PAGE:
The so-called revolving door between financial regulators and the private sector has finally swung around and bitten one of those private companies right where it hurts – their bottom line.
The New York Department of Financial Services announced this week that Goldman Sachs (GS) will pay $50 million in fines and be subject to several regulatory restrictions after a NYDFS investigation found that a former Goldman Sachs employee improperly shared confidential regulatory and government information obtained from the Federal Reserve Bank of New York.
The now-former Goldman employee in question, Rohit Bansal, was able to obtain confidential information from the New York Fed because he was an employee of the New York Fed before going to work at Goldman Sachs.
According to the NYDFS, Bansal began working at Goldman Sachs in July 2014, as associate in the financial institutions group of the investment banking division.
Before joining Goldman, Bansal worked at the New York Fed for nearly seven years as a bank examiner. His last position at the Fed was as the “central point of contact” for an unnamed financial institution. As the central point of contact, Bansal was the financial institutions’ primary supervisory contact at the Fed.
According to the NYDFS, Bansal was required to resign from his position at the New York Fed for, among other reasons, taking his work Blackberry overseas without obtaining prior authorization to do so and for attempting to falsify records to make it look like he had obtained such authorization, and for engaging in unauthorized communications with the Federal Reserve Board.
Despite those issues, Bansal was hired by Goldman Sachs, “in large part for the regulatory experience and knowledge he had gained while working at the New York Fed,” the NYDFS said.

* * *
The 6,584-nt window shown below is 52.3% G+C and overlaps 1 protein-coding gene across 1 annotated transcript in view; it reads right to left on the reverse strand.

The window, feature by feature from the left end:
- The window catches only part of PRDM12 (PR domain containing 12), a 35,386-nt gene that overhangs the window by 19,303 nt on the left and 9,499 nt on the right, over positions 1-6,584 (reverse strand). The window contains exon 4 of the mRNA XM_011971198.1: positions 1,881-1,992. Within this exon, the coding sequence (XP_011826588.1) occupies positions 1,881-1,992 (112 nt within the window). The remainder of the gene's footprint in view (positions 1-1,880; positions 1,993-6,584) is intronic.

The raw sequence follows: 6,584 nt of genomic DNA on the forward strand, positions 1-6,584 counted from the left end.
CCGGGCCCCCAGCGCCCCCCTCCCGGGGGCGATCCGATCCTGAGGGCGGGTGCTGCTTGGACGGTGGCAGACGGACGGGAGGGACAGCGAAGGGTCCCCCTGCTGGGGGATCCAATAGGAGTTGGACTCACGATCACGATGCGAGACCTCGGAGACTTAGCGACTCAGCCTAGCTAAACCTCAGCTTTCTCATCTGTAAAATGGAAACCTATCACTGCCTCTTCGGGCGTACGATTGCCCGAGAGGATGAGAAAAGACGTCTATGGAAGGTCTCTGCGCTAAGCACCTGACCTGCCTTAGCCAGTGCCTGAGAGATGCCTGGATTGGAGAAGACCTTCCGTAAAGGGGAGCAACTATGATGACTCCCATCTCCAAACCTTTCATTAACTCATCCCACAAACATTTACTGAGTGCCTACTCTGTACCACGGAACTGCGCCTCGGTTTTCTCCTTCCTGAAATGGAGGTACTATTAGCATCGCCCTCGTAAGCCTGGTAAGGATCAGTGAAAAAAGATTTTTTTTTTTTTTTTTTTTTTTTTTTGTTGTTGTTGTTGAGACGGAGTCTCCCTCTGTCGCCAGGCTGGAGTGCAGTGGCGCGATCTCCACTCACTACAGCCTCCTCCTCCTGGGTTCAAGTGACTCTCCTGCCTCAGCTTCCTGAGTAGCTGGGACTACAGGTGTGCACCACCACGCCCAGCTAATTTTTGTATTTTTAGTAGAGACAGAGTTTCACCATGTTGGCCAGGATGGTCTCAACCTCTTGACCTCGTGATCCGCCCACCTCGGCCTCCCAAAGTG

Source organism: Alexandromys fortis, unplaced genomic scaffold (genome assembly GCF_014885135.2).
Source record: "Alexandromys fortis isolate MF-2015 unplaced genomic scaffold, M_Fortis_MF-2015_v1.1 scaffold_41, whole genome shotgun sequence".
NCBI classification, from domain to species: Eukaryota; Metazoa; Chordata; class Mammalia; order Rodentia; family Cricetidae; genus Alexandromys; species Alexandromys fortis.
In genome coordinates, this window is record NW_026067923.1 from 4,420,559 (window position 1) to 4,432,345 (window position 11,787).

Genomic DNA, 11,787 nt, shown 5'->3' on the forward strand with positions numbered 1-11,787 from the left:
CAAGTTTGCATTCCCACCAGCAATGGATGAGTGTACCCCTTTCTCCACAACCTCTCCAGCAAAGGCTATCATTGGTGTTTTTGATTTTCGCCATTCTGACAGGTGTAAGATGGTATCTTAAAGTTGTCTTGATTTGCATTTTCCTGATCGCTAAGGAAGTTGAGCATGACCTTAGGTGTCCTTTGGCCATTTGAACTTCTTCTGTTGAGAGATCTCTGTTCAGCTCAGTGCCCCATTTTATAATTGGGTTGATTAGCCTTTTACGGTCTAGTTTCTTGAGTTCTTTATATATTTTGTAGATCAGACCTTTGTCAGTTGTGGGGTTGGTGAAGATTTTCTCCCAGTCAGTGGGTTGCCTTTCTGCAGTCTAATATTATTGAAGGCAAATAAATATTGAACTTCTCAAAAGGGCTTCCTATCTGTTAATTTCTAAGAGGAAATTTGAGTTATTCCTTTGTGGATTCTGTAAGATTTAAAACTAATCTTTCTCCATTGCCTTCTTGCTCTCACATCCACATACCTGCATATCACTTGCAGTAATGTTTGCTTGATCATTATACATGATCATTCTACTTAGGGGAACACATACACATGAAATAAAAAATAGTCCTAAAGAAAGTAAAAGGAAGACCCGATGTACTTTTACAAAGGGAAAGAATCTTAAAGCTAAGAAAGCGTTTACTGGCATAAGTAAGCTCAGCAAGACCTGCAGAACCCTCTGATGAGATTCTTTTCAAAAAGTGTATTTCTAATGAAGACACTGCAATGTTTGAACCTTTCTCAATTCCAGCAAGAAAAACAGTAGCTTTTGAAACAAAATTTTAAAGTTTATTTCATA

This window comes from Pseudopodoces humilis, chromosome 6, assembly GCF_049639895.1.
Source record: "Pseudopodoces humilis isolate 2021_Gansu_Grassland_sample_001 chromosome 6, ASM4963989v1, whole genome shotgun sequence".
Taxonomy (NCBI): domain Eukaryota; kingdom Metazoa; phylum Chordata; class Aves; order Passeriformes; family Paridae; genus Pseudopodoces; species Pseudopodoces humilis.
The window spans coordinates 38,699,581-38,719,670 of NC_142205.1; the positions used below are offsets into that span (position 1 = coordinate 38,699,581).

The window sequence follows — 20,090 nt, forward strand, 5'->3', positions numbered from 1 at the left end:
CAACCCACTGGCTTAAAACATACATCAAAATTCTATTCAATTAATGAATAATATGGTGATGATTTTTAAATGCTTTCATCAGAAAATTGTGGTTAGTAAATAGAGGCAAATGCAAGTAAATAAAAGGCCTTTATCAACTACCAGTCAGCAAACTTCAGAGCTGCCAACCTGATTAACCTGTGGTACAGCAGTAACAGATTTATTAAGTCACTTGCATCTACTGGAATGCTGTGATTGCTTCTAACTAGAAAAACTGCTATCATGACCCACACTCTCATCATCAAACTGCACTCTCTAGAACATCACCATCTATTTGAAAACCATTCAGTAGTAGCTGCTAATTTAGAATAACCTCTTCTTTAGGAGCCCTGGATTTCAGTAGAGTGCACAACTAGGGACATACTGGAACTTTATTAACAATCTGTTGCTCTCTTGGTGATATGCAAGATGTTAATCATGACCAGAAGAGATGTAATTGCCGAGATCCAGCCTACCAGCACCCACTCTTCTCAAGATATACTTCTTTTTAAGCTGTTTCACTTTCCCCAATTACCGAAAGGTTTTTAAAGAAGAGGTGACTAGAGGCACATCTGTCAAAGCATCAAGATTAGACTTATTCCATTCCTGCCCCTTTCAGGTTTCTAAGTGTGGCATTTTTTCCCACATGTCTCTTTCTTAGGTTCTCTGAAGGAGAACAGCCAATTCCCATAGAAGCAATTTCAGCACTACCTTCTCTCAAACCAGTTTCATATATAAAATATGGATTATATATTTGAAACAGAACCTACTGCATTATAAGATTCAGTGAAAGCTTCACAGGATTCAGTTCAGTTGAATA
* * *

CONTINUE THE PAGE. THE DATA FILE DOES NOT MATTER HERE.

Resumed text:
And despite being prohibited by the Fed from working with any financial institution he had supervisory authority over while at the Fed, Goldman Sachs placed Bansal in charge of working for a Goldman client that he was in charge of examining mere months earlier as a regulator.
While working at Goldman, Bansal then wrongfully obtained confidential information, including approximately 35 documents, on approximately 20 occasions, from a former co-worker at the New York Fed, the NYDFS said.
These documents included confidential regulatory or supervisory information, many of which marked as “internal,” “restricted,” or “confidential”, and belonged to the NYDFS, the New York Fed or the Federal Deposit Insurance Corporation.
According to the NYDFS, Bansal’s conduit for receiving information from the New York Fed was his former coworker, Jason Gross, who has since been terminated for this conduct.
While still employed at the New York Fed, Gross would email documents to the Bansal’s personal email address, and the Bansal would then forward those emails to his own Goldman work email address.
On numerous occasions, the Bansal provided this confidential information to various senior personnel at Goldman, including the his supervisors, a partner and a managing director, as well as a vice president and another associate who perform quantitative analysis for Goldman.
Goldman Sachs fired Bansal late last year after his malfeasance was discovered.
Despite Bansal being let go, Goldman will stay $50 million in fines for his actions.
Additionally, Goldman has accepted a three-year voluntary abstention from accepting new consulting engagements that require the NYDFS to authorize the disclosure of confidential information under New York banking laws, the NYDFS said.
According to the NYDFS, Goldman Sachs also admits that a Goldman employee engaged in the criminal theft of NYDFS confidential supervisory information.
Goldman Sachs also admitted that its management failed to effectively supervise its employee to prevent this theft from occurring; and Goldman also admitted that it failed to implement and maintain adequate policies and procedures relating to post-employment restrictions for former government employees.
Additionally, Goldman will implement a series of reforms to help ensure compliance with post-government-employment revolving door restrictions and prevent the improper use of confidential regulatory information under New York banking law.
“We are pleased that Goldman Sachs has decided to resolve this matter and work with us to institute reforms that help prevent similar problems from occurring in the future,” NYDFS Acting Superintendent Anthony Albanese said. “This case underscores the critical need for financial institutions to put in place strong controls and policies for employee conflicts screening and the use of confidential regulatory information.”